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Marijuana grower and activist Juan Vaz checks marijuana plants in Montevideo, Uruguay, VOA

Washington, September 12, 2017 : Percentage of US college students using marijuana was at the highest level in 2016 since the past three decades, according to a study conducted by University of Michigan researchers.

The national Monitoring the Future follow-up study, funded by the the National Institute on Drug Abuse, showed in 2016, 39 per cent of full-time college students aged 19-22 indicated that they used marijuana at least once in 12 months, and 22 per cent indicated that they used at least once in 30 days, reports Xinhua news agency.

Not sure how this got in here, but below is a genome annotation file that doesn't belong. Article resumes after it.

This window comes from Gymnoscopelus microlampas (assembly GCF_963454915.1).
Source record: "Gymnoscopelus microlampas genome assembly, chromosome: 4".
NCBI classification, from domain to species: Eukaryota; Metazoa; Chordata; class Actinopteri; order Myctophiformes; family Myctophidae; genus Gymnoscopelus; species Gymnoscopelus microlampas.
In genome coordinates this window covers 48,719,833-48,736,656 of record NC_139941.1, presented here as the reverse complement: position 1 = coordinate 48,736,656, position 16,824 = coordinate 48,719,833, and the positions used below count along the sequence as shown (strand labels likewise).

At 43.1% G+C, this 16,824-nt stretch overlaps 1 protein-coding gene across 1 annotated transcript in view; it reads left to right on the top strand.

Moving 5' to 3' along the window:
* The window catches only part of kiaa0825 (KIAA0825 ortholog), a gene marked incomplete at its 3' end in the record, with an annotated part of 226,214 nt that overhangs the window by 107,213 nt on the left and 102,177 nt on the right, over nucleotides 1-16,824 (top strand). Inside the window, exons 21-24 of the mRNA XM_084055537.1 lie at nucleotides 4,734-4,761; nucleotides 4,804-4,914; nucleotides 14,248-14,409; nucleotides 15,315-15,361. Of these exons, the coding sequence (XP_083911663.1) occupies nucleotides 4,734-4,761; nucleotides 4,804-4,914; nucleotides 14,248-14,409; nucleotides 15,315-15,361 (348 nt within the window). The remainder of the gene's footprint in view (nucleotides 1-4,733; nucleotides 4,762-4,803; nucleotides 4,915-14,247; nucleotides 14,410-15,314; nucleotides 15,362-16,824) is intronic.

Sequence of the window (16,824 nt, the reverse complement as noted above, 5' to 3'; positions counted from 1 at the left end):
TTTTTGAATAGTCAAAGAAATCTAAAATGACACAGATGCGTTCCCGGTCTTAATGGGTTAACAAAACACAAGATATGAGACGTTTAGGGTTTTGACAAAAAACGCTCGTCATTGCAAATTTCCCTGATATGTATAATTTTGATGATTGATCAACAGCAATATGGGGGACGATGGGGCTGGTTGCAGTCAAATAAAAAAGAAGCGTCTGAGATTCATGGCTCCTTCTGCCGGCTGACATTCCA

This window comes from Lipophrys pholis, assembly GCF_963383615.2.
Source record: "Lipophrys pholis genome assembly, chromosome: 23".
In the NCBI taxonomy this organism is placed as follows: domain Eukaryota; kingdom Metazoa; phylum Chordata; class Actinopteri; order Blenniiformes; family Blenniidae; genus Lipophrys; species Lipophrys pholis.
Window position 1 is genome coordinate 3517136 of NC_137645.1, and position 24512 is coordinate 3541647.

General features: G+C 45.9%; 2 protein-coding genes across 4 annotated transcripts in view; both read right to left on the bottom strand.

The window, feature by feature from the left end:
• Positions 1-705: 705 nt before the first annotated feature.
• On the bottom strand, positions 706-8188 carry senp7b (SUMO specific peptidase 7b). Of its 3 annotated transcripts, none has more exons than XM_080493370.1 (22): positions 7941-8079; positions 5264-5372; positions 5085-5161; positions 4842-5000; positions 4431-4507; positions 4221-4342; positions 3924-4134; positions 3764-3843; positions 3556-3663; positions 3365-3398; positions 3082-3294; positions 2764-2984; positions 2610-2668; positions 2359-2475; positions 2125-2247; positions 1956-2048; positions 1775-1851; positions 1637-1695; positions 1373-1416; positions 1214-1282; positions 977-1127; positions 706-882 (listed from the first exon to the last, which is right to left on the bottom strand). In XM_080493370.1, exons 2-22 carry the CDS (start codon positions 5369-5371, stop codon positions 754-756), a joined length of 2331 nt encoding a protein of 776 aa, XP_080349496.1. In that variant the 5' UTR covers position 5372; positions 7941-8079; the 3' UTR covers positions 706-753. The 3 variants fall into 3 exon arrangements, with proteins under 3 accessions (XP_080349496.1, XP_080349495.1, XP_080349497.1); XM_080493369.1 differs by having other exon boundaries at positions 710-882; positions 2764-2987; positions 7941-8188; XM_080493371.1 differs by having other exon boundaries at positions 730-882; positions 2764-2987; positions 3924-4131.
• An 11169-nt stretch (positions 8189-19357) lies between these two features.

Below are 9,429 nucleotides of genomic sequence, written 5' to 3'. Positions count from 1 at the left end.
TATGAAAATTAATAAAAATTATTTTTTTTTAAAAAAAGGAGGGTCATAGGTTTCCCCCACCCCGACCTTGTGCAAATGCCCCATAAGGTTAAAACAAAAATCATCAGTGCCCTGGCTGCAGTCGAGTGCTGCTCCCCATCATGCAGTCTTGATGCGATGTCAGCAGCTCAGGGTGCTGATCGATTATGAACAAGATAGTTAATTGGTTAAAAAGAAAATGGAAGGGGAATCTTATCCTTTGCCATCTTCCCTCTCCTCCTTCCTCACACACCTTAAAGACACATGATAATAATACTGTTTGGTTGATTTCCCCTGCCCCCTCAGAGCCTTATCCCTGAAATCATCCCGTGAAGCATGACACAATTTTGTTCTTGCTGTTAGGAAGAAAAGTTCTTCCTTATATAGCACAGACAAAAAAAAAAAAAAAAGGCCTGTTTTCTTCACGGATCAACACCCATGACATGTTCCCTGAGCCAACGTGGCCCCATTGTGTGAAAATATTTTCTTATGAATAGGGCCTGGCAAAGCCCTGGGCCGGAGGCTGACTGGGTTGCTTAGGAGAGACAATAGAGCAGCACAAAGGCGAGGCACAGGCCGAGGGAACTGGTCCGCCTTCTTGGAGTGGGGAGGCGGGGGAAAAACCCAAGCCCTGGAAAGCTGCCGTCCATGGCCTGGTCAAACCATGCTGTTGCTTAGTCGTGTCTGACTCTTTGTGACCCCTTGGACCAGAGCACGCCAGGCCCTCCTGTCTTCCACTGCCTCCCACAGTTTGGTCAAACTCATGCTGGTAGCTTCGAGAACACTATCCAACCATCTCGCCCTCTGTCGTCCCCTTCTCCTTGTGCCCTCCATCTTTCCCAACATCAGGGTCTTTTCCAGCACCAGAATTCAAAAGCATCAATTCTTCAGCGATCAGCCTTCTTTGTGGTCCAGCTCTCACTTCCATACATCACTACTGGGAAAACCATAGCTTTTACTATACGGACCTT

ALSO READ Substance abuse of Marijuana rises in the United States

Both of these 2016 percentages were the highest since 1987, and represented a steady increase since 2006, when they were 30 and 17 per cent, respectively.

Daily or near daily use of marijuana-defined as having used 20 or more times in the prior 30 days-was at 4.9 per cent in 2016; this is among the highest levels seen in more than 30 years, though it has not shown any further rise in the past two years.

“These continuing increases in marijuana use, particularly heavy use, among the nation’s college students deserve attention from college personnel as well as students and their parents,” John Schulenberg, the current principal investigator of the Monitoring the Future follow-up study, said on Monday.